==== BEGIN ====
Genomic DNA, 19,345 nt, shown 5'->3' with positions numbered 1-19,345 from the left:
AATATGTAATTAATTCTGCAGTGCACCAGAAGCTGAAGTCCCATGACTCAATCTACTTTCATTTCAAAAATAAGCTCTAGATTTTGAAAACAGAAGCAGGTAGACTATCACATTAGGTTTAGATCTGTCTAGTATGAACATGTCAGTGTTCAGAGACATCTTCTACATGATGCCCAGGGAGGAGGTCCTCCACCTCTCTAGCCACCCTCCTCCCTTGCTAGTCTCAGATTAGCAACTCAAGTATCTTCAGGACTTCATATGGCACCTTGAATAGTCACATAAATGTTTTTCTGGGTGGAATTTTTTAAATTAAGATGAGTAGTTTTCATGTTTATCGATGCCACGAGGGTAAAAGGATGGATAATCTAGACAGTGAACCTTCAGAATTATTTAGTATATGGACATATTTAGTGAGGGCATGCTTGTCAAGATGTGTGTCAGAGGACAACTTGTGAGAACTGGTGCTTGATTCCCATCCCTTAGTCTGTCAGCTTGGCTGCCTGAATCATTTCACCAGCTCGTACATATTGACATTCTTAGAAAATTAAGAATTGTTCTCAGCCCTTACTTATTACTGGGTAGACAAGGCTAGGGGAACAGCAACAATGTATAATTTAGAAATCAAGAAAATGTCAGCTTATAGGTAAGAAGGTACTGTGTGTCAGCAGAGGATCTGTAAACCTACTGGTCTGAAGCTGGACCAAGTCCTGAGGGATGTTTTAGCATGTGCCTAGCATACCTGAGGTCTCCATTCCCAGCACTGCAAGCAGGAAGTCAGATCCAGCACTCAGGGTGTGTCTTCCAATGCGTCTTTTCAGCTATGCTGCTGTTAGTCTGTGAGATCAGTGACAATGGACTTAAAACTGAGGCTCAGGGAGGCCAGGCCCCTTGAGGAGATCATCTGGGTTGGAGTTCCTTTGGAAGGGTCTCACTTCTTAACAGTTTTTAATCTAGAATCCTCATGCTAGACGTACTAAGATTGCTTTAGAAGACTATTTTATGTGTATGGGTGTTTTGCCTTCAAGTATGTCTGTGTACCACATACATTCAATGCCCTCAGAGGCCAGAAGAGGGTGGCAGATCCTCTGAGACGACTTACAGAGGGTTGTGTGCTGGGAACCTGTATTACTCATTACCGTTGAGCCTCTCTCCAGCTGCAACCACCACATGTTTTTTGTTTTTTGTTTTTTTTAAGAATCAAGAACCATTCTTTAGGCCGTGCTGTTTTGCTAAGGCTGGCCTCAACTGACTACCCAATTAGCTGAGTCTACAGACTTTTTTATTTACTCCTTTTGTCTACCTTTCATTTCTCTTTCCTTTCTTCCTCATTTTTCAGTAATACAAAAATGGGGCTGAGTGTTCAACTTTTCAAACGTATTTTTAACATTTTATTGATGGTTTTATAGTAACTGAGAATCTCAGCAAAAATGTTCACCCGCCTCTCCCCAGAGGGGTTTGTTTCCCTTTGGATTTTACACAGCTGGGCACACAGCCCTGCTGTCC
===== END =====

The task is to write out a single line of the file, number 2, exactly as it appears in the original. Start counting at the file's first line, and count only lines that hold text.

AATATGTAATTAATTCTGCAGTGCACCAGAAGCTGAAGTCCCATGACTCAATCTACTTTCATTTCAAAAATAAGCTCTAGATTTTGAAAACAGAAGCAGGTAGACTATCACATTAGGTTTAGATCTGTCTAGTATGAACATGTCAGTGTTCAGAGACATCTTCTACATGATGCCCAGGGAGGAGGTCCTCCACCTCTCTAGCCACCCTCCTCCCTTGCTAGTCTCAGATTAGCAACTCAAGTATCTTCAGGACTTCATATGGCACCTTGAATAGTCACATAAATGTTTTTCTGGGTGGAATTTTTTAAATTAAGATGAGTAGTTTTCATGTTTATCGATGCCACGAGGGTAAAAGGATGGATAATCTAGACAGTGAACCTTCAGAATTATTTAGTATATGGACATATTTAGTGAGGGCATGCTTGTCAAGATGTGTGTCAGAGGACAACTTGTGAGAACTGGTGCTTGATTCCCATCCCTTAGTCTGTCAGCTTGGCTGCCTGAATCATTTCACCAGCTCGTACATATTGACATTCTTAGAAAATTAAGAATTGTTCTCAGCCCTTACTTATTACTGGGTAGACAAGGCTAGGGGAACAGCAACAATGTATAATTTAGAAATCAAGAAAATGTCAGCTTATAGGTAAGAAGGTACTGTGTGTCAGCAGAGGATCTGTAAACCTACTGGTCTGAAGCTGGACCAAGTCCTGAGGGATGTTTTAGCATGTGCCTAGCATACCTGAGGTCTCCATTCCCAGCACTGCAAGCAGGAAGTCAGATCCAGCACTCAGGGTGTGTCTTCCAATGCGTCTTTTCAGCTATGCTGCTGTTAGTCTGTGAGATCAGTGACAATGGACTTAAAACTGAGGCTCAGGGAGGCCAGGCCCCTTGAGGAGATCATCTGGGTTGGAGTTCCTTTGGAAGGGTCTCACTTCTTAACAGTTTTTAATCTAGAATCCTCATGCTAGACGTACTAAGATTGCTTTAGAAGACTATTTTATGTGTATGGGTGTTTTGCCTTCAAGTATGTCTGTGTACCACATACATTCAATGCCCTCAGAGGCCAGAAGAGGGTGGCAGATCCTCTGAGACGACTTACAGAGGGTTGTGTGCTGGGAACCTGTATTACTCATTACCGTTGAGCCTCTCTCCAGCTGCAACCACCACATGTTTTTTGTTTTTTGTTTTTTTTAAGAATCAAGAACCATTCTTTAGGCCGTGCTGTTTTGCTAAGGCTGGCCTCAACTGACTACCCAATTAGCTGAGTCTACAGACTTTTTTATTTACTCCTTTTGTCTACCTTTCATTTCTCTTTCCTTTCTTCCTCATTTTTCAGTAATACAAAAATGGGGCTGAGTGTTCAACTTTTCAAACGTATTTTTAACATTTTATTGATGGTTTTATAGTAACTGAGAATCTCAGCAAAAATGTTCACCCGCCTCTCCCCAGAGGGGTTTGTTTCCCTTTGGATTTTACACAGCTGGGCACACAGCCCTGCTGTCC